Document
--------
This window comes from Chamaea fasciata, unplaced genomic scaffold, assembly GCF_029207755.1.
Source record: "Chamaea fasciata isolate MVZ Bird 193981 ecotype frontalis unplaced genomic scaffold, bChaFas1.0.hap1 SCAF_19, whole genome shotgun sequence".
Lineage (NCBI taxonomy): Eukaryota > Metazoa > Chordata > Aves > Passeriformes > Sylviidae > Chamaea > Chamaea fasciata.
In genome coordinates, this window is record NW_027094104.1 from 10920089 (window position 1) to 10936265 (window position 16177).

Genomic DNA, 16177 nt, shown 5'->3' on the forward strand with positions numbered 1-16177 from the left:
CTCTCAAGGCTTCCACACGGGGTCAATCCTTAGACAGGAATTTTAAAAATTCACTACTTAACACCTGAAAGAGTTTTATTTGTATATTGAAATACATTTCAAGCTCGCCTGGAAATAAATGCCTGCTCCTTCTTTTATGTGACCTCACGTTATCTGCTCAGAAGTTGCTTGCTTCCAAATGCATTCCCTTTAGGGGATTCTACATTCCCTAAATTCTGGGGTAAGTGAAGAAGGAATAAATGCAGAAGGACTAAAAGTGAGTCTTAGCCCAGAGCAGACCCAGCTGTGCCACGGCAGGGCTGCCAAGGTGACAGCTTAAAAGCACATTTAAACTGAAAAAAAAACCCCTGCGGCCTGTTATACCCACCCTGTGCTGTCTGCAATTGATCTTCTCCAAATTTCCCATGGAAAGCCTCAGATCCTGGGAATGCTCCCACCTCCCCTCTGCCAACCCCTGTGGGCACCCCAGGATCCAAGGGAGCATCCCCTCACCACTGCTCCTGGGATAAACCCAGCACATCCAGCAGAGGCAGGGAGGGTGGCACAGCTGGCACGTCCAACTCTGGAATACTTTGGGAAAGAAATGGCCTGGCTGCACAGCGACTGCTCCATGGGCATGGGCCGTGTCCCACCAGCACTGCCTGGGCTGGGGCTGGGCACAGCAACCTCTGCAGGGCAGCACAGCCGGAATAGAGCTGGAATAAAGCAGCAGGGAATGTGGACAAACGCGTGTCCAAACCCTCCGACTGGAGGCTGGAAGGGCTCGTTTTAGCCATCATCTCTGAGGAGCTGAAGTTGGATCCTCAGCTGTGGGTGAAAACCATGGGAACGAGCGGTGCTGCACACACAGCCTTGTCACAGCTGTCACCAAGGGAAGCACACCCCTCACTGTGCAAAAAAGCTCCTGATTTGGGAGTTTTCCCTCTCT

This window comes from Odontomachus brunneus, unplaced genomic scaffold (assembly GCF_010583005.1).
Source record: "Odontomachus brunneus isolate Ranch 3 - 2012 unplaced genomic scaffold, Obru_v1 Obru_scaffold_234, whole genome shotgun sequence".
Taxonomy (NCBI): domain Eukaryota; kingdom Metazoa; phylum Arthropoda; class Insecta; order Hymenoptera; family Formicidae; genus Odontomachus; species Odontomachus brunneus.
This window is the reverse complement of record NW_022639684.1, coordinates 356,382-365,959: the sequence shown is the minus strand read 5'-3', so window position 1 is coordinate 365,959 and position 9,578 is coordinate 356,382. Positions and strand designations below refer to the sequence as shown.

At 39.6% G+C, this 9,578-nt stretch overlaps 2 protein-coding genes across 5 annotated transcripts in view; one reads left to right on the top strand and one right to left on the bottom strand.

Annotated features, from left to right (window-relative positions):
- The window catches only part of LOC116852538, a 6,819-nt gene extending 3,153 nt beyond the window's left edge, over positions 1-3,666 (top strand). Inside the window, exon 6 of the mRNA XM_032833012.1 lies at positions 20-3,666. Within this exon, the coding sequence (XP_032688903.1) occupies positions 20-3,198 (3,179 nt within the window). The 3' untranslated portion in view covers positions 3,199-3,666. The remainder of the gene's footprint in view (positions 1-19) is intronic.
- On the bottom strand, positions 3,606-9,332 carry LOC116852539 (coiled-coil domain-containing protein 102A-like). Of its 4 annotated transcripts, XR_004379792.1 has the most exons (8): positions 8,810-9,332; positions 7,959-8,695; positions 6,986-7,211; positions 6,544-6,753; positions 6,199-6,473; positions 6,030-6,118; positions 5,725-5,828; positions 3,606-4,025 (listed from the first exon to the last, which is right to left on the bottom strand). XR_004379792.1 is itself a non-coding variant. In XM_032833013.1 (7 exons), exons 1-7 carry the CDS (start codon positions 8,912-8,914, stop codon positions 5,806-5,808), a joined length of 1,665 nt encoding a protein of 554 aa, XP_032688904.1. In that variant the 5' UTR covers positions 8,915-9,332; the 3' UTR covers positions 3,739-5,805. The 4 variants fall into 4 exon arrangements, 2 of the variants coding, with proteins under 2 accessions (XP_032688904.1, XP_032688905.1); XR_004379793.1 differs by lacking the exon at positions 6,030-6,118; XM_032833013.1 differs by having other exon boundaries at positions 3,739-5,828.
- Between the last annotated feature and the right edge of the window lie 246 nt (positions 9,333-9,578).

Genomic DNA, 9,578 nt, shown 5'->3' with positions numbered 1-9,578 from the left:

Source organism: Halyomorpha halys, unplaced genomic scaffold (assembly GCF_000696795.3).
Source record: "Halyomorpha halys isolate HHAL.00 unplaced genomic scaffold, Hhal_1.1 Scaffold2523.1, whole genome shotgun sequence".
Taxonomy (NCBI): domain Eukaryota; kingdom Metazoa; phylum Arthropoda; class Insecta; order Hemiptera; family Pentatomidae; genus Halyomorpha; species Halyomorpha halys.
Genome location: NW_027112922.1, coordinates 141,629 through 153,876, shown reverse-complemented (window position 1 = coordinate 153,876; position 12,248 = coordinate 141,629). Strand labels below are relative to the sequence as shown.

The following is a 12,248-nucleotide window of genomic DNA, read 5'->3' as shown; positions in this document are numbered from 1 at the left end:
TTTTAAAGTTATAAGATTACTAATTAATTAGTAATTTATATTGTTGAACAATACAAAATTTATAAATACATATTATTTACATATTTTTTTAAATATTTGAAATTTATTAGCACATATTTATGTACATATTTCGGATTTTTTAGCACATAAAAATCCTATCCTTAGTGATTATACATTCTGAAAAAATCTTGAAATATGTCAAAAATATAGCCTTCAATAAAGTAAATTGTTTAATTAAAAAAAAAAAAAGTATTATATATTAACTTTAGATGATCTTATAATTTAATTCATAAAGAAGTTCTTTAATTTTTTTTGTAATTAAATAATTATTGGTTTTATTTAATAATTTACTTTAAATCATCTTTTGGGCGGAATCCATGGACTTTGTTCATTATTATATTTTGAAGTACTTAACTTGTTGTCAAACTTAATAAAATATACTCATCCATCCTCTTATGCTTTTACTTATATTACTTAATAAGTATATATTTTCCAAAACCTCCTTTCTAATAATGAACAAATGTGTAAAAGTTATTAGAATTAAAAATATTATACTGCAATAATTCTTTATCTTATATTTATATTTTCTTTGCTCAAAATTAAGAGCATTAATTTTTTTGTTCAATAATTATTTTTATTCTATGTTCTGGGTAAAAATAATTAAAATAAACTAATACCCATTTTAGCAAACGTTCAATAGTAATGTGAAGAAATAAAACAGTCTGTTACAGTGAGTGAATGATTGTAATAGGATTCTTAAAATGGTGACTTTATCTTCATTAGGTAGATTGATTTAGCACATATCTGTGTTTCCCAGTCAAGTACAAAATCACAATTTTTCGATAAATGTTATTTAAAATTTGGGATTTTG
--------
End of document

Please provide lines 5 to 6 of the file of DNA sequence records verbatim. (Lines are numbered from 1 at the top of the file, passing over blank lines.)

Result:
Genomic DNA, 16177 nt, shown 5'->3' on the forward strand with positions numbered 1-16177 from the left:
CTCTCAAGGCTTCCACACGGGGTCAATCCTTAGACAGGAATTTTAAAAATTCACTACTTAACACCTGAAAGAGTTTTATTTGTATATTGAAATACATTTCAAGCTCGCCTGGAAATAAATGCCTGCTCCTTCTTTTATGTGACCTCACGTTATCTGCTCAGAAGTTGCTTGCTTCCAAATGCATTCCCTTTAGGGGATTCTACATTCCCTAAATTCTGGGGTAAGTGAAGAAGGAATAAATGCAGAAGGACTAAAAGTGAGTCTTAGCCCAGAGCAGACCCAGCTGTGCCACGGCAGGGCTGCCAAGGTGACAGCTTAAAAGCACATTTAAACTGAAAAAAAAACCCCTGCGGCCTGTTATACCCACCCTGTGCTGTCTGCAATTGATCTTCTCCAAATTTCCCATGGAAAGCCTCAGATCCTGGGAATGCTCCCACCTCCCCTCTGCCAACCCCTGTGGGCACCCCAGGATCCAAGGGAGCATCCCCTCACCACTGCTCCTGGGATAAACCCAGCACATCCAGCAGAGGCAGGGAGGGTGGCACAGCTGGCACGTCCAACTCTGGAATACTTTGGGAAAGAAATGGCCTGGCTGCACAGCGACTGCTCCATGGGCATGGGCCGTGTCCCACCAGCACTGCCTGGGCTGGGGCTGGGCACAGCAACCTCTGCAGGGCAGCACAGCCGGAATAGAGCTGGAATAAAGCAGCAGGGAATGTGGACAAACGCGTGTCCAAACCCTCCGACTGGAGGCTGGAAGGGCTCGTTTTAGCCATCATCTCTGAGGAGCTGAAGTTGGATCCTCAGCTGTGGGTGAAAACCATGGGAACGAGCGGTGCTGCACACACAGCCTTGTCACAGCTGTCACCAAGGGAAGCACACCCCTCACTGTGCAAAAAAGCTCCTGATTTGGGAGTTTTCCCTCTCT